This unique collaboration of musicians, led by frontman Edd Bateman, are returning this year for a series of shows commemorating the anniversary of the Beatles’ Abbey Road album.

The London Astrobeat Orchestra perform Afrobeat arrangements of songs that you are bound to find familiar – but there is nothing predictable about their interpretations of popular music. The group have become renowned for their energetic and uplifting performances since first demanding our attention back in 2017 with their West African tribute to the Talking Heads. Described as ‘complete dance music’ it is near impossible to listen and not feel the urge to groove along with them. Now the crew are back and better than ever with their original celebration of 50 years of Abbey Road and it is apparent that the Beatles twisted with African beats is nothing short of a genius combination.

We caught up with leader and long-time Afrobeat pioneer Edd Bateman to talk all things Abbey Road and the real origins of the London Astrobeat Orchestra.

For people who aren’t aware, how would your describe yourself as a group?

Our main focus is energy. There are five of us in the band, and each member has been specifically chosen because of their skill and energy. We are all performers and very much involved in what we’re doing, which is versions of popular music over the backdrop of Marley and a sort of Senegalese sound. Complete dance music. It’s all about having those heavy beats and kick drums. It’s all about making people dance, which is inherent in African music. It’s music you can dance to. With the tour, it will basically be full-on dancing. You’ll hear popular songs, with a possibly new sound.

You have a series of shows coming up throughout the country that will be celebrating 50 years of the Beatles’ Abbey Road album. How did this concept first emerge?

In July of last year, we had a series of what you’d call successful gigs, in which we performed covers of a Talking Heads album. We had such an amazing turnout for this fairly new idea. The idea of a West African tribute band.Whenever people first heard the idea, because we were quite a new thing – that there was a West African Talking Heads show that was touring – people just instantly responded with ‘Oh, that makes sense!’ Everywhere we went, audiences just responded in such a great way, in numbers that were more than we’d get if it was just a West African band. Putting together this genre with pop music really brought us a lot of interest, so we decided to use this concept to create an appropriate and hopefully popular celebration of Abbey Road.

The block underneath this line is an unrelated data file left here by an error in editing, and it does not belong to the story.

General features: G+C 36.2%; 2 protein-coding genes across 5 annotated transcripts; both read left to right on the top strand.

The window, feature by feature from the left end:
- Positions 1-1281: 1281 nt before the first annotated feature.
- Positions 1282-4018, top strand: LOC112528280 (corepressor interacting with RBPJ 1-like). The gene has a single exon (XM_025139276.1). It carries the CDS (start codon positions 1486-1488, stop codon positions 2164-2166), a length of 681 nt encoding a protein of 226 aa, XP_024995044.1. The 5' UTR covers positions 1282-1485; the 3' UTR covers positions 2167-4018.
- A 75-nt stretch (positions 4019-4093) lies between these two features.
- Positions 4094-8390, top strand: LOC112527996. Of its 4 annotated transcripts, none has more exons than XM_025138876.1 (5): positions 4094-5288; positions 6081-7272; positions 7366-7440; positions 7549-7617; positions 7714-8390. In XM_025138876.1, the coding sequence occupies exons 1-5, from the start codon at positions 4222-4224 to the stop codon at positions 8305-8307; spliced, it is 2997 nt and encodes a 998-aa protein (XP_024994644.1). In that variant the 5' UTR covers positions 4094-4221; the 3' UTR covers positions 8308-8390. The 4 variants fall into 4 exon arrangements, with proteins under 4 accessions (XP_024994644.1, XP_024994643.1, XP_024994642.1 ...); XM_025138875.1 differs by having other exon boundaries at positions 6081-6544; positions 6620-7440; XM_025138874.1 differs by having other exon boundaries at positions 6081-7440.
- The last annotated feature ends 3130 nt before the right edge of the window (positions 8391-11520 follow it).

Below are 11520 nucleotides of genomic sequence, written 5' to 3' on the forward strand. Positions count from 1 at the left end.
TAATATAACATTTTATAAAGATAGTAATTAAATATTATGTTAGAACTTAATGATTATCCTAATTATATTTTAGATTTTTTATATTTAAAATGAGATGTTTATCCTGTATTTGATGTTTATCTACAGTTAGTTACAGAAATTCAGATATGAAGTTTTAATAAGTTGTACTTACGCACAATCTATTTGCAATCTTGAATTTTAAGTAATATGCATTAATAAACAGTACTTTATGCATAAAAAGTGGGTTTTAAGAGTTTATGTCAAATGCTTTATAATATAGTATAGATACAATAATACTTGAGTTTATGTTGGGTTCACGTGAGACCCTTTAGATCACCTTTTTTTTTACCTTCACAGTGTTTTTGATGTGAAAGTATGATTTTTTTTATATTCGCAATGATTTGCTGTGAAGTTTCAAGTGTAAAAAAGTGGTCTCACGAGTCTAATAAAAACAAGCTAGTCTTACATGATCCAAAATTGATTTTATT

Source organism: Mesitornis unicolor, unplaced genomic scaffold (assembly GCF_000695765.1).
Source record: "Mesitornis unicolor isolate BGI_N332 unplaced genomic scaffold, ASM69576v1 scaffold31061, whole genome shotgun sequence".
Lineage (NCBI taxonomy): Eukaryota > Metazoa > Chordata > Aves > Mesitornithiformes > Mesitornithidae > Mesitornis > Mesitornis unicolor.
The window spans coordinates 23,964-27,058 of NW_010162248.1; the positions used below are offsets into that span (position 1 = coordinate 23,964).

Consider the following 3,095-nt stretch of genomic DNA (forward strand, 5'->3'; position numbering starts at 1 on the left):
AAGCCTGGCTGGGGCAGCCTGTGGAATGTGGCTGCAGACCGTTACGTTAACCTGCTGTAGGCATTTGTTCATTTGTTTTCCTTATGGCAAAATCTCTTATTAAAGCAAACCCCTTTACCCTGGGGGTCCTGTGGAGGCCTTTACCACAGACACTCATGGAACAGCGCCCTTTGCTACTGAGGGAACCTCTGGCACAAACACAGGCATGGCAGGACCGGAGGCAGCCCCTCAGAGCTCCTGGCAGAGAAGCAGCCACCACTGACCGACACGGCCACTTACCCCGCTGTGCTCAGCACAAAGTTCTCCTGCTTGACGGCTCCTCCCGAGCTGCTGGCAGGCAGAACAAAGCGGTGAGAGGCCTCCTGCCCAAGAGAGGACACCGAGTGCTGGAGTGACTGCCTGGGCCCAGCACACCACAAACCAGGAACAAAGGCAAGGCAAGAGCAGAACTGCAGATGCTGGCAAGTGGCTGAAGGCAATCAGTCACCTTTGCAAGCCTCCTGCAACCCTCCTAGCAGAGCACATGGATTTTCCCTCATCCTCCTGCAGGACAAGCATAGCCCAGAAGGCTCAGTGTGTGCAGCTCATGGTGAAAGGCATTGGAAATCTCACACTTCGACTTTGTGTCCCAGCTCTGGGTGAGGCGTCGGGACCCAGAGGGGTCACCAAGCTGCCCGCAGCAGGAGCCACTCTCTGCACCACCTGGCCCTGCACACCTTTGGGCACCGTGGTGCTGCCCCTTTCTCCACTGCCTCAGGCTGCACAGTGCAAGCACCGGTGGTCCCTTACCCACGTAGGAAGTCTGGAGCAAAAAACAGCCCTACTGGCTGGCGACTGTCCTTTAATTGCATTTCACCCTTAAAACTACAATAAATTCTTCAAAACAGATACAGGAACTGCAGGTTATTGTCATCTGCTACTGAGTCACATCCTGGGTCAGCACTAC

What can people to expect to see from you on this tour?

With the 50th anniversary of Abbey Road this September, there will be quite a lot of celebrations happening with many acts paying homage. We thought about what we’re doing and what we could bring to this celebration. We knew that we could make those steel sounds and tracks that have a lot in them, harmonically, melodically and rhythmically. There is so much for us to work with from the original recordings of the album. To incorporate with what we’re used to doing, which is obviously West African dance music. We’re putting the original material together with our groovy sound.

Some people may consider this mix unusual. In what ways do the Beatles and West African dance music work together?

It’s interesting to consider the whole influence of the Beatles and how this fits in with West African music. When they were young boys, there wasn’t a lot of pop bands in Britain at the time. They were some of the first. Their inspirations came from America, you know, Elvis and Chuck Berry. Rock and roll bands. These bands originally came to be because of the blues from the southern states. Elvis’ first track, ‘That’s Alright Mamma’, was a cover of a track that had been done a few years before by an African-American singer. So, rock and roll came directly from the blues, which itself has very strong West African roots. Bob Marley in particular. If you look at Marley and music today you can see the blues in there. So, tracing that lineage back through to the Beatles undoubtedly, unconsciously or consciously – in fact the pop industry as a whole – goes back to Marley and West African music. This isn’t an obvious link for most people, unless you know these specifics in history. But it’s there. With so many tributes celebrating Abbey Road that are possibly more mainstream, our strong point is to have the skills to take it back to its roots.